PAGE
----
We suspect at the Bridgewater Law Office of Rajeh A. Saadeh that many readers of our family law blogs like art. Many of them likely collect various types of art that speak to them in meaningful ways, like sculptures, carvings, photographs and paintings.
Harry Macklowe and his estranged wife Linda can readily identify with anyone’s art fixation, especially where paintings are concerned. Though divorced, the once-married couple still collectively owns a reported 150-plus paintings collected over decades of marriage.
That art trove is singular in several respects. For starters, notes a recent media report on the collection, it comprises works by “legendary” artists. And (insert drum roll here) it has a potential monetary value of $1 billion.
Perhaps more. That ballpark figure was supplied by a major art house a handful of years ago. Given iconic paintings’ historically heady value that generally spikes over time, well . …
Unsurprisingly, the paintings are of elevated concern in the couple’s divorce settlement. Although the Macklowes formally split last year, they continue to spar over the vast collection. Harry reportedly wants to sell it off completely, while Linda prefers to part with it only gradually, a piece at a time. A court ruling does stipulate that the bulk of the collection will be sold at auction, but material details concerning the specifics continue to be in flux.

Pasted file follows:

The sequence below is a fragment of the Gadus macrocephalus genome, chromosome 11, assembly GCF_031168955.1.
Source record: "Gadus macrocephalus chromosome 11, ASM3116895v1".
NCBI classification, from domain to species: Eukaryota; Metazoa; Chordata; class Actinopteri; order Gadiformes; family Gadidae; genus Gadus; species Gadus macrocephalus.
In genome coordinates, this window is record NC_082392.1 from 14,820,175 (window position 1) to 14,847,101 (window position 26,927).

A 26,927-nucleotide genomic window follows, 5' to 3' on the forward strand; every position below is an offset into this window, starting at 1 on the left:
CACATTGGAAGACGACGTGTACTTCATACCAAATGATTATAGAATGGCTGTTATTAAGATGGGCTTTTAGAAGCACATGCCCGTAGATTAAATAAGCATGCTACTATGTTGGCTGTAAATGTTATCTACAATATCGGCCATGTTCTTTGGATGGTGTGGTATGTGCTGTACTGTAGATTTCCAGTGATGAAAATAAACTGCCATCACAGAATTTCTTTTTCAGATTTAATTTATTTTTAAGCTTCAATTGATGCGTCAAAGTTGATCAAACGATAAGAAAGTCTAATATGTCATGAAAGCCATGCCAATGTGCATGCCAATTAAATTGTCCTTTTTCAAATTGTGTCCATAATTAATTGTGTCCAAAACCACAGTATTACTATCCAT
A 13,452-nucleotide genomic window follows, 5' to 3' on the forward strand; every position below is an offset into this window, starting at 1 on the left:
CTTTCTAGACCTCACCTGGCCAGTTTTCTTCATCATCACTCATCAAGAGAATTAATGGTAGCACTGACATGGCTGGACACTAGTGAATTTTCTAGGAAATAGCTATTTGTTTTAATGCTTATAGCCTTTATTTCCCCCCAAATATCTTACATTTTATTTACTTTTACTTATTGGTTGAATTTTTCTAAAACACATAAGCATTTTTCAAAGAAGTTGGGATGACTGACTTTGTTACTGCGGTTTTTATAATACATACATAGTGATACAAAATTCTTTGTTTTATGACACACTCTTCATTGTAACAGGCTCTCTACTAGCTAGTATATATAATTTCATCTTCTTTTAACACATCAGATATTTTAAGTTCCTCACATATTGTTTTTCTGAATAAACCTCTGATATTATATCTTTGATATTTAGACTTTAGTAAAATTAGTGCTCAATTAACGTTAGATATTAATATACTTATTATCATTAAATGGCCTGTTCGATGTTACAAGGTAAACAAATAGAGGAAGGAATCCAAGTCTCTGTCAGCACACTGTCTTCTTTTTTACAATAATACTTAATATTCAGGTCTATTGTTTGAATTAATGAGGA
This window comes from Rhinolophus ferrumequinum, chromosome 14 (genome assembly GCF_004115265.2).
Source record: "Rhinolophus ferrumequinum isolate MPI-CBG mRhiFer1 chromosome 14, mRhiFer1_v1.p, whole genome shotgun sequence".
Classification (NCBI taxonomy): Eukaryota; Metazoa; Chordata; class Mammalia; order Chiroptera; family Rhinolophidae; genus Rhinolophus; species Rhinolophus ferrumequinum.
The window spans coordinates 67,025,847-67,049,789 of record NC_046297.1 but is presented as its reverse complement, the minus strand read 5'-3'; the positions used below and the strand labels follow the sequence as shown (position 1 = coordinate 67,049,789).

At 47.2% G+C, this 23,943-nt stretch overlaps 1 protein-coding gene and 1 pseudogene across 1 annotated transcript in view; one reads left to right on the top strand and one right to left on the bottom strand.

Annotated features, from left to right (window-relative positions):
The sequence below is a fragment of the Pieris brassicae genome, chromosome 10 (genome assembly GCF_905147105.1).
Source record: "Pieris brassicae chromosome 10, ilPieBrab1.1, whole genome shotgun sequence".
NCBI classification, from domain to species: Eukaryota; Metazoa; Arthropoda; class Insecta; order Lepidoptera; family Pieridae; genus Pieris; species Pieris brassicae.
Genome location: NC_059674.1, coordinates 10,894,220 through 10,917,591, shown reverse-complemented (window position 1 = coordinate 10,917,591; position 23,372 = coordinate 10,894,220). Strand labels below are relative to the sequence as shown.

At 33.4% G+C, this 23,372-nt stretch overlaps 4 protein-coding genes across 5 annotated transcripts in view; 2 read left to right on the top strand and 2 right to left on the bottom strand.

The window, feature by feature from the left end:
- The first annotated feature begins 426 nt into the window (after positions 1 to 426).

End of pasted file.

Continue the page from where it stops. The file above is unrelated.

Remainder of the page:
The matter is obviously a bit unusual (one Andy Warhol painting alone is worth an estimated $50 million), but perhaps only in terms of its degree. At its core, the painting spat is simply a contest concerning the equitable division of marital assets in a divorce, which is a matter that centrally concerns legions of divorcing spouses.
It’s unquestionably big though.
“The art world will be fighting over it,” says one industry expert.